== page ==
A sober reminder of man’s inhumanity at Choeung Ek killing fields

Posted: March 14, 2011 in South East Asia
Tags: , , , , ,

It’s the morning after the night before and I’m feeling contemplative. Yesterday, Sunday 13th March, we arrived in Phnom Penh and headed straight to the Killing Fields at Choeung Ek, approximately 15km southwest of the city.  With limited time left in Cambodia we wanted to pay our respects at one of the most prominent of the execution centres used by the Khmer Rouge during their regime.

We came to Cambodia with a limited perspective on the genocide. Yes, we knew it had happened and a man named Pol Pot orchestrated the atrocities that cost more than 2m lives. But further detail was missing. The visit to Choeung Ek added layers of understanding in a refreshingly honest and sensitive way.

A brief background on the Khmer Rouge

Having declared independence in 1953 under the rule of King Sihanouk, Cambodia was dragged back into the dark ages of civil war when the King was overthrown by General Lon Nol. Sihanouk took up residence in Beijing and formed an in-exile government that allied itself with an indigenous Cambodian revolutionary movement called the Khmer Rouge. Violence ensued.

Upon the capture of Phnom Penh in 1975 the Khmer Rouge implemented one of the most brutal social restructurings ever seen. Their goal was to revert Cambodia, now the Democratic Kampuchea, into a giant peasant dominated agrarian economy. Huge swathes of city dwellers were ripped from their homes, marched into surrounding countryside and forced to work in labour camps for up to 15hrs per day with little food and protection. Disease spread and the death rate was huge.

The leader of the Khmer Rouge was Saloth Sar, more popularly known as Pol Pot. Born to prosperous landowners, he won a scholarship to Paris where he became embroiled in the Communist movement and started to develop radical Marxist philosophies. Upon his return to Cambodia this molded to a ruthless Maoism and Pol Pot led the enslaving of the people. Intellectuals, foreigners and the leading lights of the day were rounded up and executed, a threat to the peasant revolution. It is documented that simply wearing glasses was reason enough to be murdered.

Understanding the extent of brutality

Choeung Ek was the transit point for prisoners from S-21, better known as Tuol Sleng Prison (which interestingly, now the Genocide Museum, is opposite our guest house and I can see the barbed wire fencing as I type).  It is believed that S-21 processed over 20,000 prisoners in the 3 years of Khmer Rouge rule, sending the vast majority out to the killing fields for mass execution.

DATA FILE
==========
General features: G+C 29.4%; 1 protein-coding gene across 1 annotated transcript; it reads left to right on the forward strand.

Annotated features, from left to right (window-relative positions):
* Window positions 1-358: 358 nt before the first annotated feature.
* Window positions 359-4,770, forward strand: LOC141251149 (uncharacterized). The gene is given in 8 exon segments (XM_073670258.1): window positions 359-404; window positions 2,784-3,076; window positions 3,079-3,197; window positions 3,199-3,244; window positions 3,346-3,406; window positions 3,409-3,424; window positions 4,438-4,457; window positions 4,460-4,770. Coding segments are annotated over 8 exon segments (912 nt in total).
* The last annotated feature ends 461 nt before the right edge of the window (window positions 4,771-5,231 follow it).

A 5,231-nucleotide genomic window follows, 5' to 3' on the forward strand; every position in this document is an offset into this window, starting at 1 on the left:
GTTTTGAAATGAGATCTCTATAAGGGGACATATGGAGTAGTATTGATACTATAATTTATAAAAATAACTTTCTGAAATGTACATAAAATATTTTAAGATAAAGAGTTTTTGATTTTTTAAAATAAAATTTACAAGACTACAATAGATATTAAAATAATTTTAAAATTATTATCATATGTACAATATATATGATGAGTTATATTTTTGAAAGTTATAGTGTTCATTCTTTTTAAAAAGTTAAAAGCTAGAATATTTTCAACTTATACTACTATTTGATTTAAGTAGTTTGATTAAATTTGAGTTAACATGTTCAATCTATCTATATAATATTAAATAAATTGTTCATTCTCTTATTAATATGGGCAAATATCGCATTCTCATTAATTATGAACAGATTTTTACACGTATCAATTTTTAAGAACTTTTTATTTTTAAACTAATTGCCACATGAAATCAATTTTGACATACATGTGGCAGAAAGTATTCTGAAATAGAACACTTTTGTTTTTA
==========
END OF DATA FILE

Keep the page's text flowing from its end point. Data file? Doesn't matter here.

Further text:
Under the management of a Kaing Guek Eav, better known as Duch, S-21 was responsible for extreme brutality. Amongst his heinous crimes is the vicious murder of children whereby guards swung them by their legs against trees until their skulls were crushed. In the now barren garden at Choeung Ek you can see the trees that served as battering posts. It’s a haunting experience. That Duch was a former math teacher makes his disdain for the abuse of children even viler.

Walking around the killing fields is strangely peaceful though deeply emotional. You walk through the main gate towards a giant stupa erected in the 1990s. Inside the stupa is a huge glass cabinet that contains the skulls of all the bodies recovered during excavations of mass graves. Some skulls are cracked, others have jaws missing, testament to the violence imparted on the victims. The stupa is a beautiful building and we stopped to light incense sticks and lay flowers as a mark of respect. Muneeza moved on quickly as she found it very hard to look at the skulls.

A path is then laid out navigating you through the killing fields with major points of interest signposted with information boards. At one point we stood on the spot where the detention centre was housed. From here the prisoners, crammed in to a dark and dingy cell, were dragged in shackles and summarily executed in the fields. There is a huge tree in the middle, called the Magic Tree, and the Khmer Rouge hung speakers on it to drown out the sounds of the tortured prisoners so people in nearby villages wouldn’t know what was happening. That was the creepiest part of the visit, knowing that people had been so callous in hiding the reality of their violence.

Choeung Ek Killing Fields

We stopped and took stock of our surroundings. In every direction you can see shallow pits. Each pit is a mass grave, some containing over 400 bodies. In one grave 150 naked bodies of women and children were found., their clothes casually discarded during the blood letting, some of them killed by having their throats sliced with blunt farming knives.